I am just in my late twenties and have had horrible problems with my teeth. I feel like every time I am at the dentist something else goes wrong. Then, I was diagnosed with a calcium deficiency. My dentist said I am fighting a losing battle with the lack of calcium and wants me just to extract the rest of my teeth and get dentures. I remember my grandmother in dentures and her mouth was all scrunched up. She looked ancient. My mother called it old mouth. I don’t want to look that same way, especially as I am still what I consider young. Is there anything that can prevent this?
What your mother called “old mouth” is what dentists call facial collapse. This happens to people who are in completely removable dentures because your body recognizes that you do not have any teeth roots in your jaw. To preserve as many resources for the rest of your body as possible, it resorbs the minerals from your jawbone to use elsewhere. This shrinks the bone itself and gives that scrunched up appearance. There is a way to prevent it. However, I have my doubts about what your dentist is saying.
If you developed a calcium deficiency in adulthood, then it would not have any impact on your teeth. Your teeth are fully formed and are not impacted by a calcium deficiency. There would have needed to be a problem during their development. When you are an adult, the impact will give you nerve problems, cramps, and even osteoporosis, but it will not damage your teeth.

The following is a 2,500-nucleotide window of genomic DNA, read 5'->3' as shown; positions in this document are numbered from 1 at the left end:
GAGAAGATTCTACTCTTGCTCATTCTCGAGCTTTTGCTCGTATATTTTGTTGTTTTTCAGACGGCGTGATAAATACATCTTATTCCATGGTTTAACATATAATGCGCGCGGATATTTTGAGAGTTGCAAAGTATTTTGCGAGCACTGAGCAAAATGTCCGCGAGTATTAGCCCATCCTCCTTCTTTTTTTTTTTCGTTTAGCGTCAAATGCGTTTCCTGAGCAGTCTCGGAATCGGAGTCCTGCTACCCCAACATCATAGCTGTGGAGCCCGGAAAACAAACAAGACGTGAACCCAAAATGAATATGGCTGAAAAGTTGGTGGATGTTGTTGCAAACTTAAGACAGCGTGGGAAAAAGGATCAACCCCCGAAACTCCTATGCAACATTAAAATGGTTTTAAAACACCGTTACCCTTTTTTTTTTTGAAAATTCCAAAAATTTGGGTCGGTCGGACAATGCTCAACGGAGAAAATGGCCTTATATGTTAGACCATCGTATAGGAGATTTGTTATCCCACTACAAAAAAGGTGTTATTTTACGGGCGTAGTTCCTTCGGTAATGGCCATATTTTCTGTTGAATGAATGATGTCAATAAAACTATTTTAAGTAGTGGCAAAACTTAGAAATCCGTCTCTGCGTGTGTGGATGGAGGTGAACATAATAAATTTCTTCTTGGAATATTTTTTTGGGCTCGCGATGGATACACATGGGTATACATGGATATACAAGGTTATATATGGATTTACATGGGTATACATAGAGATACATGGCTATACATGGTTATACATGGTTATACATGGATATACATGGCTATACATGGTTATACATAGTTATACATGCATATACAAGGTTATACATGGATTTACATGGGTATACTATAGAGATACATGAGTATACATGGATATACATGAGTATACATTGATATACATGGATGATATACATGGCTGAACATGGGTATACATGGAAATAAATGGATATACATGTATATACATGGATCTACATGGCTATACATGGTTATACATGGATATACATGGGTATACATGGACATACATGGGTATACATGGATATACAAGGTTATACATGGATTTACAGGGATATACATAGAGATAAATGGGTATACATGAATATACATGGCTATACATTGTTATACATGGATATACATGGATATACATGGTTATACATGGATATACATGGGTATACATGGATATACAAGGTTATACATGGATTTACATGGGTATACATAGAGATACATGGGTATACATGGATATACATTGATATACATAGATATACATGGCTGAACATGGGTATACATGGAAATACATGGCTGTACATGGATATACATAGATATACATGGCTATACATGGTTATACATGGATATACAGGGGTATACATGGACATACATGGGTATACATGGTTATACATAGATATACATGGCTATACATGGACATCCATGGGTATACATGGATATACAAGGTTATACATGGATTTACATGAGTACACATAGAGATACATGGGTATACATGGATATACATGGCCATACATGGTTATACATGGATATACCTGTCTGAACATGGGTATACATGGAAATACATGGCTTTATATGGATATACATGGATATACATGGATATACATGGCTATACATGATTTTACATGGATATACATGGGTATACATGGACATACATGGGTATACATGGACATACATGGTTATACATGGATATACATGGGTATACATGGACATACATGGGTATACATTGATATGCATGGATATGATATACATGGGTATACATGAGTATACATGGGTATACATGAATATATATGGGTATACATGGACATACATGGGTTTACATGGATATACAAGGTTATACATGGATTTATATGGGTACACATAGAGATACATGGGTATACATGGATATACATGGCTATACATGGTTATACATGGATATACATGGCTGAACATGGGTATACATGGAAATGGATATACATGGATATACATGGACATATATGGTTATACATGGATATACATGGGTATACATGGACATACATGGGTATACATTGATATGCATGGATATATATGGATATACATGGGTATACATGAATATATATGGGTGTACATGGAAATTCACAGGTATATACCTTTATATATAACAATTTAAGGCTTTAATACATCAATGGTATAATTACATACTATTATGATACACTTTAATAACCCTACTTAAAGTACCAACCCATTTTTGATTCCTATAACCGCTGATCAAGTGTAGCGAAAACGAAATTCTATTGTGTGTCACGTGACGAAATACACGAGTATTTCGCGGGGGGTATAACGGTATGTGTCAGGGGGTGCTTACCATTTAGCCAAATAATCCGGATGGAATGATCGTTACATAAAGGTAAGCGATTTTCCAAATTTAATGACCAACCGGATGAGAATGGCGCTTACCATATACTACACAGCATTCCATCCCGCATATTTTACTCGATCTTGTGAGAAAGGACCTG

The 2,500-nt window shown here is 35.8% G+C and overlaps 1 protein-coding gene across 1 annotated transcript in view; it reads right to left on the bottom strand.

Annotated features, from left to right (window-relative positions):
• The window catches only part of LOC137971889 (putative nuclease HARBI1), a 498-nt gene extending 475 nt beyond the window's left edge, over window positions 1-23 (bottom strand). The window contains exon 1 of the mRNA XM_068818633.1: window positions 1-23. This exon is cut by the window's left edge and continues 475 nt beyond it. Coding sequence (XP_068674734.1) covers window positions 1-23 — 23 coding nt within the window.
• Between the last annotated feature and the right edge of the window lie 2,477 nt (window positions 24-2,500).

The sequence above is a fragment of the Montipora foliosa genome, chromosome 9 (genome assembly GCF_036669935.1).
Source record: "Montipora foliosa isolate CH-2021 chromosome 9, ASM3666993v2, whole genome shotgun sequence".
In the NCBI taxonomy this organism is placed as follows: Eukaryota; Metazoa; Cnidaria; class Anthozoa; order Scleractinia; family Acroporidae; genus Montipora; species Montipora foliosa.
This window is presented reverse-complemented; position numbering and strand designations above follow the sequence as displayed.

You may be wondering why a dentist would tell you to extract your teeth unnecessarily. The truth is dentists will vary in their willingness to work hard in order to save teeth. Some will work tirelessly to save them. Others prefer just to extract problem teeth. You mentioned you’ve had challenges with your teeth. It’s possible this dentist just doesn’t want to deal with them. I recommend getting a second opinion by a dentist who prefers to retain as much natural tooth structure as possible.
If for some reason, it turns out you do end up losing your teeth, you do not have to be stuck with facial collapse. In order to prevent that, you will need to have dental implants placed and then have dentures anchored to them. The dental implants stand in as prosthetic teeth roots and signal to your body that you still need your jawbone intact.
This blog is brought to you by Auburn Dentists Drs. Murphree and Yount.